Does Realization of Earnings Forecast Result in Fraudulent Financial Reporting?
This article studies a situation in which corporate managers publish fraudulent financial statements facing the risk of non-realization of management earnings forecast. In particular, if the managers fail to realize the earnings forecast through other common methods in use, they will try to use unauthorized methods, especially using opportunistic restatement, to enhance the reported earnings to the forecasted level. One thing that may indicate management restrictions in using conventional methods to achieve forecasted earnings is bloated balance sheet. Bloated balance sheet is realized through the use of discretionary accruals in the previous period and the accumulation of these items in the net operating assets of the firm.To test this prediction, data from 240 companies, including 2,200 firm-year observations during the 2001-2012 and logistic regression were used.The results show that at time when corporate balance sheets is bloated by the use of discretionary accruals,the possibility of increased restatements (initial reported earnings higher than restated earnings) as well as opportunistic restatement (restatements led to the realization of forecasted earnings) increases so as the companies avoid a negative unexpected earnings report.
Heidarpour,F., and KhajehMahmoud, Z.(2014). The correlation between thecharacteristics of themanagementearningsforecast per shareon therisk andvalue of the firmwith the aim offoresightindecision-making,FinancialKnowledge of ExchangeAnalysis,7thyear, no.22,pp. 25-46.
Maham, K., and Zolghadr, M.(2012). The correlation between management earnings forecastandearnings management, Financial Accounting Research, 2nd year,no.4,pp. 65-87.
Rahmani, A., Bashirimanesh, N., Shahrokhi, S.S.(2012). Effect ofpublication ofearnings forecasts on future interest rate reactions, Knowledge of Accounting, 3rdyear, no. 10, pp.29- 50.
Barton, J. and Simko, P. (2002), The balance sheet as an earnings management constraint, The Accounting Review, 77(S-1), 1-27.
Bartov, E., Givoly, D. and Hayn, C. (2002), The rewards to meeting or beating earnings expectations”, Journal of Accounting and Economics, 33(2), 173-204.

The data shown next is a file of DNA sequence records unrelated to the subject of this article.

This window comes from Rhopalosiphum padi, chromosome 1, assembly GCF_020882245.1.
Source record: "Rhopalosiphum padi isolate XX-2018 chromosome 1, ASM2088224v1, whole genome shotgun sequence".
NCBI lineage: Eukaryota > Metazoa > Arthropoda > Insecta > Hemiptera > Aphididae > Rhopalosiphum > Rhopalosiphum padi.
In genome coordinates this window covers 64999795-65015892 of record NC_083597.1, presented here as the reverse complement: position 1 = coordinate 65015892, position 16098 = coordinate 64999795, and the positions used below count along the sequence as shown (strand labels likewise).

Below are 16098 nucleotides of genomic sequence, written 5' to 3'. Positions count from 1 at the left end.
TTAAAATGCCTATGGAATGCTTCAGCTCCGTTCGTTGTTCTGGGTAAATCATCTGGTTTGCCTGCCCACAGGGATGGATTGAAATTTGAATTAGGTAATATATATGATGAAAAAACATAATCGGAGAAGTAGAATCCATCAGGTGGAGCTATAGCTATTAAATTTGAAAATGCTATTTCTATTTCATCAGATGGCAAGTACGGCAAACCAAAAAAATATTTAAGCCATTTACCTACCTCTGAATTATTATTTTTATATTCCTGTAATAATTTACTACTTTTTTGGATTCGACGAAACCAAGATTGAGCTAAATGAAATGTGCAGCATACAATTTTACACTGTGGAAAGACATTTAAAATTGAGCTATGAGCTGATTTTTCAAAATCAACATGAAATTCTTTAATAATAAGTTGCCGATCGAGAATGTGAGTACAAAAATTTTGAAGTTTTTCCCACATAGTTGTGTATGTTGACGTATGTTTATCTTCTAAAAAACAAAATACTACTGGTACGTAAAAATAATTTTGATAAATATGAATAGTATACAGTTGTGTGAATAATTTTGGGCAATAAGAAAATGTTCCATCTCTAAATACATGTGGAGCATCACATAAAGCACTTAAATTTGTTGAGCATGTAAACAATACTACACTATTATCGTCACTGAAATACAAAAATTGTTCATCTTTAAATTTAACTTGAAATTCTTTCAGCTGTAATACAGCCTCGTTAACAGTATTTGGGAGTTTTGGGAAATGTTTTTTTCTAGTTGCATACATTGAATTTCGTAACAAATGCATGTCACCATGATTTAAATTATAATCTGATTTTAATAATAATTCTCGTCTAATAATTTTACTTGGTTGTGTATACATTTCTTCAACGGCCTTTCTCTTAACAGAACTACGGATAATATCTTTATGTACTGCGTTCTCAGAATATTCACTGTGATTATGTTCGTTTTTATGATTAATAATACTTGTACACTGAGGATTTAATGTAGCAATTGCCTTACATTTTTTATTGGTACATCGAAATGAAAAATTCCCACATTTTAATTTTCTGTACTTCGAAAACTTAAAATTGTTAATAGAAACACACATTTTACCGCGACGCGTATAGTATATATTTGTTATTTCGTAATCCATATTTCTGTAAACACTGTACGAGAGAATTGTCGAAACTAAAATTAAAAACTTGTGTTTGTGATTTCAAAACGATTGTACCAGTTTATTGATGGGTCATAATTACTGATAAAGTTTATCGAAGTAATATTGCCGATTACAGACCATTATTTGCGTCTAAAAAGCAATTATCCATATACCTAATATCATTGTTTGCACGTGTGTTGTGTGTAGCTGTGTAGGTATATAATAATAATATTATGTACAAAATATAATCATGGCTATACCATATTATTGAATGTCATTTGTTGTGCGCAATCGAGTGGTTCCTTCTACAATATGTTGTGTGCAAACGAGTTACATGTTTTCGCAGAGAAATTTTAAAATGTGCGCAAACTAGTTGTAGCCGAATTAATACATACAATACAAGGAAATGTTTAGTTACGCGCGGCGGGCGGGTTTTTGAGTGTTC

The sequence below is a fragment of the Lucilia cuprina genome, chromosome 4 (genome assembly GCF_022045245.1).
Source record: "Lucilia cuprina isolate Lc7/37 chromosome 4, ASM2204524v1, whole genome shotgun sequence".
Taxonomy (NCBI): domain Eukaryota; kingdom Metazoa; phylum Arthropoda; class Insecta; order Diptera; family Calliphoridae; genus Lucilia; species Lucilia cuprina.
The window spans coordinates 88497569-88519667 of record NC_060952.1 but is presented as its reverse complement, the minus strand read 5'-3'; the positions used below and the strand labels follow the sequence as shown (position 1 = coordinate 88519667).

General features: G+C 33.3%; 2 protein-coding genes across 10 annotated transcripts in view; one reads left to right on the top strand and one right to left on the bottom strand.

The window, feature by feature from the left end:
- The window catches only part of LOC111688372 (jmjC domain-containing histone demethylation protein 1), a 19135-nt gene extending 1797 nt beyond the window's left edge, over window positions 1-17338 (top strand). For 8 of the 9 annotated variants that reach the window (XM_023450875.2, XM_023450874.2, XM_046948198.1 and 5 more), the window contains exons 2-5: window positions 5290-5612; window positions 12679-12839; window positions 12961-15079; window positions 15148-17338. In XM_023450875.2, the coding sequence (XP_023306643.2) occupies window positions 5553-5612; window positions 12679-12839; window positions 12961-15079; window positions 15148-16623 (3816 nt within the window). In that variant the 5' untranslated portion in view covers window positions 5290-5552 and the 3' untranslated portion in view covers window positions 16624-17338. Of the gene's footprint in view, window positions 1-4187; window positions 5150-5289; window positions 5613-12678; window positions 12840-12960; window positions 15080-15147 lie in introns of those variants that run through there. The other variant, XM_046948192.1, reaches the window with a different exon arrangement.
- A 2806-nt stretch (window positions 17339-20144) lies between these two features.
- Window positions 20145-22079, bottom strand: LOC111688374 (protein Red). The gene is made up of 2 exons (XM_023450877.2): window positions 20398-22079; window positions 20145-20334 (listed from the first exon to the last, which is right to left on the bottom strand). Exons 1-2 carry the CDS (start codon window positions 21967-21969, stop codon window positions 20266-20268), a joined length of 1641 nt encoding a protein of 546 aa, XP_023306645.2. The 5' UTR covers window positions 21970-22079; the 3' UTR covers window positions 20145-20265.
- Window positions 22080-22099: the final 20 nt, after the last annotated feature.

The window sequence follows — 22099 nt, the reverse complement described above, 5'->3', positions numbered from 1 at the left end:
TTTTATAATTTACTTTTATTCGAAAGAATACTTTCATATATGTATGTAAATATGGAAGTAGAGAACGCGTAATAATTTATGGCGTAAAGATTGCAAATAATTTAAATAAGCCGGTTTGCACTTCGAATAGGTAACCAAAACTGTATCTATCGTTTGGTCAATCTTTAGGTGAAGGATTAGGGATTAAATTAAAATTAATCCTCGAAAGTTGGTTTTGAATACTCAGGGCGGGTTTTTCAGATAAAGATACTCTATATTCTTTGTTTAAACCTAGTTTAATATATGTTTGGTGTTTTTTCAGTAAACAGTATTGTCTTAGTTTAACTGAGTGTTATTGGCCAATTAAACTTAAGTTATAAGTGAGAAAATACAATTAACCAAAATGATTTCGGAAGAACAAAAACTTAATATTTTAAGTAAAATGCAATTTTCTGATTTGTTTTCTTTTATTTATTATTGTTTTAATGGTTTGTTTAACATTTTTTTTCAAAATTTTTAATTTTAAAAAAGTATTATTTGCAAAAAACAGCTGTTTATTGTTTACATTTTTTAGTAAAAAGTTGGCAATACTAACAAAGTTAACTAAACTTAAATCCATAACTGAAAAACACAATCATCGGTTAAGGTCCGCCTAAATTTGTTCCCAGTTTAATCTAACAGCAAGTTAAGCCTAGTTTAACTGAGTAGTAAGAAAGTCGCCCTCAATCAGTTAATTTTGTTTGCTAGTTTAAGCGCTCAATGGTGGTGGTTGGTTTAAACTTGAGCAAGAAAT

Brown, L. (1997), Analyst forecasting errors: additional evidence, Financial Analysts Journal, 53(6), 81-8.
Brown, L. and Pinello, A. (2007), To what extent does the financial reporting process curb earnings unexpected games?, Journal of Accounting Research, 45(5), pp. 947-81.
Burgstahler, D. and Eames, M. (2006), Management of earnings and analysts’ forecasts to achieve zero Finance&Accounting, 33(5/6), 633-52. small positive earnings surprises, Journal of Business
Badertscher, B.A.; Collins, D.W.; Lys, T.Z. (2012). Discretionary accounting choices and the predictive ability of accruals with respect to future cash flows. Journal of Accounting and Economics, 53(1-2), 330-352.
Doyle, J.T., Jennings, J.N., and Soliman, M.T. (2013). Do managers define non-GAAP earnings to meet or beat analyst forecasts? Journal of Accounting and Economics, 56(1), 40– 56.
Gunny, K., (2010). The relation between earnings management using real activities manipulation and future performance: evidence from meeting earnings benchmarks. Contemporary Accounting Research, 27(3), 855–888.
Healy, P. and Wahlen, J. (1999), A review of the earnings management literature and its implications for standard setting, Accounting Horizons, 13(4), 365-83.
Ho, L.J., Liu C.S., Ouyang, B. (2012), Bloated balance sheet, earnings management, and forecast guidance, Review of Accounting and Finance, 11(2), 120 – 140.
Kasznik, R. and McNichols, M. (2002), Does meeting earnings expectations matter? Evidence from analyst forecast revisions and share prices, Journal of Accounting Research, 40(3), 727-59.
Matsumoto, D. (2002), Management’s incentives to avoid negative earnings surprises, The Accounting Review, 77(3), 483-514.
Roychowdhury, S. (2006), Earnings management through real activities manipulation, Journal of Accounting and Economics, 42(3), 335-70.
Schipper, K. (1989), Commentary on earnings management, Accounting Horizons, 3(4), 91- 102.
Skinner, D. and Sloan, R. (2002), Earnings surprises, growth expectations, and stock returns or don’t let an earnings torpedo sink your portfolio, Review of Accounting Studies, 7(2-3), 289-312.